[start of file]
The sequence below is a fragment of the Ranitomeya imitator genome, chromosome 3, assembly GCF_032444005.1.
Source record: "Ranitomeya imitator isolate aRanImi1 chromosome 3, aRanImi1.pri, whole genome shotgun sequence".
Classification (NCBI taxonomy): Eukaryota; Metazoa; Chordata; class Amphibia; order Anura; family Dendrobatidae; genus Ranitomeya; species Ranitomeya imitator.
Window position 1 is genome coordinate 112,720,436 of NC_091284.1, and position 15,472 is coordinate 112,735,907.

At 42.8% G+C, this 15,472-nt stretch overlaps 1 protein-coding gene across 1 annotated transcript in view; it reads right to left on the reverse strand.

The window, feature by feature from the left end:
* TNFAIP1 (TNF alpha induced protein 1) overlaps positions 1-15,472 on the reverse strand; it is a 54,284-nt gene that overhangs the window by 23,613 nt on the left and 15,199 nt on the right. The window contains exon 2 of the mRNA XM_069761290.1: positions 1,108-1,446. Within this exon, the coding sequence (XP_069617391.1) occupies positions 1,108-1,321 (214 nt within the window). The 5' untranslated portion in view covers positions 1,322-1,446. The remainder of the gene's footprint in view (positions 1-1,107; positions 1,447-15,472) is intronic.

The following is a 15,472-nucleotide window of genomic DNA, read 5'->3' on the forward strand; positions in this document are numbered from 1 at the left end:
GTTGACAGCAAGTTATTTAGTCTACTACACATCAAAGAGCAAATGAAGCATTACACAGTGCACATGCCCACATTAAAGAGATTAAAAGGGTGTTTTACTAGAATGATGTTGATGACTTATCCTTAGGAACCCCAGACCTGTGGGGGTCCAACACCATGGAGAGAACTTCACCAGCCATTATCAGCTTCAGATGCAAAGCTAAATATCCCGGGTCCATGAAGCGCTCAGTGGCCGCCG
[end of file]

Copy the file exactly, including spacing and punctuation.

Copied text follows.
The sequence below is a fragment of the Ranitomeya imitator genome, chromosome 3, assembly GCF_032444005.1.
Source record: "Ranitomeya imitator isolate aRanImi1 chromosome 3, aRanImi1.pri, whole genome shotgun sequence".
Classification (NCBI taxonomy): Eukaryota; Metazoa; Chordata; class Amphibia; order Anura; family Dendrobatidae; genus Ranitomeya; species Ranitomeya imitator.
Window position 1 is genome coordinate 112,720,436 of NC_091284.1, and position 15,472 is coordinate 112,735,907.

At 42.8% G+C, this 15,472-nt stretch overlaps 1 protein-coding gene across 1 annotated transcript in view; it reads right to left on the reverse strand.

The window, feature by feature from the left end:
* TNFAIP1 (TNF alpha induced protein 1) overlaps positions 1-15,472 on the reverse strand; it is a 54,284-nt gene that overhangs the window by 23,613 nt on the left and 15,199 nt on the right. The window contains exon 2 of the mRNA XM_069761290.1: positions 1,108-1,446. Within this exon, the coding sequence (XP_069617391.1) occupies positions 1,108-1,321 (214 nt within the window). The 5' untranslated portion in view covers positions 1,322-1,446. The remainder of the gene's footprint in view (positions 1-1,107; positions 1,447-15,472) is intronic.

The following is a 15,472-nucleotide window of genomic DNA, read 5'->3' on the forward strand; positions in this document are numbered from 1 at the left end:
GTTGACAGCAAGTTATTTAGTCTACTACACATCAAAGAGCAAATGAAGCATTACACAGTGCACATGCCCACATTAAAGAGATTAAAAGGGTGTTTTACTAGAATGATGTTGATGACTTATCCTTAGGAACCCCAGACCTGTGGGGGTCCAACACCATGGAGAGAACTTCACCAGCCATTATCAGCTTCAGATGCAAAGCTAAATATCCCGGGTCCATGAAGCGCTCAGTGGCCGCCG